Since the only thing better than eating pancakes is reading about them, I was excited when I learned that Princeton Architectural Press had recently published an updated edition of The Pancake King by Phyllis La Farge and Seymour Chwast.

Continue reading

poetry friday roundup is here!

“When our trust in politics has run out, when our faith in humanity has run out, art is there to make sense out of chaos.” ~ Janis Ian

“It is always better to light a candle than curse the darkness.” ~ Eleanor Roosevelt

Welcome to Poetry Friday at Alphabet Soup!

I actually had an entirely different post planned for today that I’d written two weeks ago, celebrating the first female President of the United States. But it was not to be, and the world as I thought I knew it changed on a dime. I’m trying hard to understand and accept, but it is very difficult. I know many of you share my pain, sadness, and disbelief.

So instead, I thought I’d share a poem I stumbled upon last year. Joe Salerno was new to me, and I think you’ll appreciate what he has to say about the nature and power of poetry. When we seek expression of the ineffable, it’s poetry that steps in with words bred of emotion, infused with truth. Poetry sometimes unearths the profound with far reaching consequences.

Spanish writer José Bergamín once said, “The novel is born of disillusionment; the poem, of despair.”

“Woman at Writing Desk” by Lesser Ury (1898)

POETRY IS THE ART OF NOT SUCCEEDING

Poetry is the art of not succeeding;
the art of making a little ritual
out of your own bad luck, lighting a little fire
made of leaves, reciting a prayer
in the ordinary dark.

It’s the art of those who didn’t make it
after all; who were lucky enough to be
left behind, while the winners ran on ahead
to wherever it is winners
go running to.

O blessed rainy day, glorious
as a paper bag. The kingdom of poetry
is like this — quiet, anonymous,
a dab of sunlight on the back of your hand,
a view out the window just before dusk.

It’s an art more shadow than statue,
and has something to do with your dreams
running out — a bare branch darkening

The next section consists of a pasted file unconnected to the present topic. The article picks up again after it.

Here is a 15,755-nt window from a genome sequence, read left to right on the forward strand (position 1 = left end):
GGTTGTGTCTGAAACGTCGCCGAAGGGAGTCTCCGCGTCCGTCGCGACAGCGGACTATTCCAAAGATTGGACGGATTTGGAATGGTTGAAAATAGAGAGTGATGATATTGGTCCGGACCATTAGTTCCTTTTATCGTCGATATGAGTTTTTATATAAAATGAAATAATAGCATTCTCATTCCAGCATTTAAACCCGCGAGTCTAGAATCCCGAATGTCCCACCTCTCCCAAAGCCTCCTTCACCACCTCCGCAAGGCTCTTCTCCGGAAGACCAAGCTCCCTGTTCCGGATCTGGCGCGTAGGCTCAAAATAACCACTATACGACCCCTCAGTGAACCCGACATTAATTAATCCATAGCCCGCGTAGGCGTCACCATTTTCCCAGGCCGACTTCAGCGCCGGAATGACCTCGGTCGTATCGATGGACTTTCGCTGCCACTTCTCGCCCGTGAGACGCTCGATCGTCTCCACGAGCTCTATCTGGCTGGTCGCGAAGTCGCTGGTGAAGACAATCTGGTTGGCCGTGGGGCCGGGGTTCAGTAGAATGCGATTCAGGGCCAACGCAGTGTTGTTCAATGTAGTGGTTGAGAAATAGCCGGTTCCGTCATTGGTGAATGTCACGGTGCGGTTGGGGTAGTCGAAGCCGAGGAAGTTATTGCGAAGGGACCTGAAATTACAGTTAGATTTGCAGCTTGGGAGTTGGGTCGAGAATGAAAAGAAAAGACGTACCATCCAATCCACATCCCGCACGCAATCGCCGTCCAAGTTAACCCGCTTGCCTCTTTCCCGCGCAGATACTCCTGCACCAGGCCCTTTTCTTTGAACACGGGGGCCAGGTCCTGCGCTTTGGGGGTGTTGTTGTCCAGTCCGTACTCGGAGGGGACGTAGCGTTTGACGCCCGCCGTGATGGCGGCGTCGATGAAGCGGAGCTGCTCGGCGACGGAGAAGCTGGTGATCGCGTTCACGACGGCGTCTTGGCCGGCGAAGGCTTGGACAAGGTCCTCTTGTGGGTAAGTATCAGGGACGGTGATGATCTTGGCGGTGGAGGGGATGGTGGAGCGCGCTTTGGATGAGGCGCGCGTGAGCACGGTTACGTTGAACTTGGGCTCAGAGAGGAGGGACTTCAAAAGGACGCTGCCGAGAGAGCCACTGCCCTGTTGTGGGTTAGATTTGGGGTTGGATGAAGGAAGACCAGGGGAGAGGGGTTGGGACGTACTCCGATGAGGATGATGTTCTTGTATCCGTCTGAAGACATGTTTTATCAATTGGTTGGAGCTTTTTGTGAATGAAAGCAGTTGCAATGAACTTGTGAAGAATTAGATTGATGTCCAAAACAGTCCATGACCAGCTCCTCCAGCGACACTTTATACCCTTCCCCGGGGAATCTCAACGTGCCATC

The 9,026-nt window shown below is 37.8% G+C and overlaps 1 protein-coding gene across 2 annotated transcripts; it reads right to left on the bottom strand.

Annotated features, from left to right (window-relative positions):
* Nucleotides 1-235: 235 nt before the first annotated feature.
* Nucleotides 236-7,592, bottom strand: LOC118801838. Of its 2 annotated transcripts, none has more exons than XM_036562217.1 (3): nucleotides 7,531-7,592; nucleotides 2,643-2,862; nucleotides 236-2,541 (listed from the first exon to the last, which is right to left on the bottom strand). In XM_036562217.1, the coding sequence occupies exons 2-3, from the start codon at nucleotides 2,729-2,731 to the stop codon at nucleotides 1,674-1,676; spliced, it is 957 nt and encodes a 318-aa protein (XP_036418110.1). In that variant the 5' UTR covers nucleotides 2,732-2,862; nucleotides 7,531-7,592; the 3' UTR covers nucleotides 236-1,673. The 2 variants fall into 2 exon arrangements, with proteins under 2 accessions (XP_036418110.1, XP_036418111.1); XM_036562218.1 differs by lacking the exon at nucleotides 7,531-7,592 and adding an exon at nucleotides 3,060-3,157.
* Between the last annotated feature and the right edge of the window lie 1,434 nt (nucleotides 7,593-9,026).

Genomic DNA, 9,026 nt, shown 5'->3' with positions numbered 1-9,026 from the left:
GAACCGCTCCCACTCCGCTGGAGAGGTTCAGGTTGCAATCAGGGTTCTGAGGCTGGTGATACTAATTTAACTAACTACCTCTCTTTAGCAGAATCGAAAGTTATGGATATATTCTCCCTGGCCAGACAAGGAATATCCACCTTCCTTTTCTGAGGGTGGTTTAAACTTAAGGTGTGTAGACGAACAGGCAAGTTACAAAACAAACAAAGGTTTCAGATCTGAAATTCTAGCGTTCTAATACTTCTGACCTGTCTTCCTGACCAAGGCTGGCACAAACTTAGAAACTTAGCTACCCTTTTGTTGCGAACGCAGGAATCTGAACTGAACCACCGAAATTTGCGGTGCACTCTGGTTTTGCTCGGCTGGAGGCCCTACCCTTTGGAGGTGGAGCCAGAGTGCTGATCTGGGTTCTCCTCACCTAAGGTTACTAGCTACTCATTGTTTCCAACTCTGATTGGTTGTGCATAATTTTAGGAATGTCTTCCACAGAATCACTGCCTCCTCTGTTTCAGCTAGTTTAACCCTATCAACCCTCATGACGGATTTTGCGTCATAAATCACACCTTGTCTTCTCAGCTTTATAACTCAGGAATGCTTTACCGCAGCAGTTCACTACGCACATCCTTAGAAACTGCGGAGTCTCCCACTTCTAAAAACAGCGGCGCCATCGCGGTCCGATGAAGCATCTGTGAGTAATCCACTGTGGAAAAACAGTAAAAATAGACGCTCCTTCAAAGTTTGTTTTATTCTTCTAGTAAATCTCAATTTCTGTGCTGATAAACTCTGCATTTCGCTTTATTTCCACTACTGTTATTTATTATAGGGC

on a winter sky, the week-old snow
frozen into something hard.

It’s an art as simple as drinking water
from a tin cup; of loving that moment
at the end of autumn, say, when the air
holds no more promises, and the days are short
and likely to be gray.

A bland light is best to see it in.
Middle age brings it to flower.
And there, just when you’re feeling your
weakest,
it floods you completely,
leaving you weeping as you drive your car.

~ Posted by permission. Copyright © 1998 Joe Salerno.

*

Nothing to do now but roll up our sleeves and get to work. No time for despair, self-pity, or blame. Creatives create. Making is the best healing. Make stories, songs, pictures, soup, cookies, poems. Model a world of diversity, inclusion, love, decency, and tolerance for all the children out there. In our own spheres, what we do with purposeful intent can make a difference. Let’s remember to support each other, be generous with our time and advice, always be kind, and “never stop believing that fighting for what’s right is worth it.”

Now, please leave your links with the always hungry Mr. Linky. Don’t forget to put the name of the poem or book review you’re sharing in parentheses after your name. Thanks for joining us today!

*

*

 

“When power leads man toward arrogance, poetry reminds him of his limitations. When power narrows the area of man’s concern, poetry reminds him of the richness and diversity of existence. When power corrupts, poetry cleanses.” ~ John F. Kennedy

 


Copyright © 2016 Jama Rattigan of Jama’s Alphabet Soup. All rights reserved.